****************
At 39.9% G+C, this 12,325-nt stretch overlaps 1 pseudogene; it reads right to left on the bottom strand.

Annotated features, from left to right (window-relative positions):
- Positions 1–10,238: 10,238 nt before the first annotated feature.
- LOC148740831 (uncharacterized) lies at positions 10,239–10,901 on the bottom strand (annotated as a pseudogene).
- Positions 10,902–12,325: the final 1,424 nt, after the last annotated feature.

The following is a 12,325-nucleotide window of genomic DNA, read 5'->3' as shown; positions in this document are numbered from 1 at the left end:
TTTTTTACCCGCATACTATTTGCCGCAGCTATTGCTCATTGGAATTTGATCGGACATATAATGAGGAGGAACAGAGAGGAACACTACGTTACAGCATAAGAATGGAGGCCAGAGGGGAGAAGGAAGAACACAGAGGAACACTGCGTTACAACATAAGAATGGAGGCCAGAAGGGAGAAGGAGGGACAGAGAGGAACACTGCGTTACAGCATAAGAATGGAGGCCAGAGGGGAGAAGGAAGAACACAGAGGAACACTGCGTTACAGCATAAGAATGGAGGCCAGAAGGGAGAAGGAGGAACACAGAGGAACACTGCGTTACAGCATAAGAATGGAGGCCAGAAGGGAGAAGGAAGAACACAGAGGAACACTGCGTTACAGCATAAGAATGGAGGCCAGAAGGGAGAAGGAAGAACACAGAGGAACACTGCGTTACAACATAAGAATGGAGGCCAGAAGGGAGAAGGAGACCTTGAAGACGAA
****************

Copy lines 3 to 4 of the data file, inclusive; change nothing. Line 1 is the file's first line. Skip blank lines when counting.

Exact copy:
- Positions 1–10,238: 10,238 nt before the first annotated feature.
- LOC148740831 (uncharacterized) lies at positions 10,239–10,901 on the bottom strand (annotated as a pseudogene).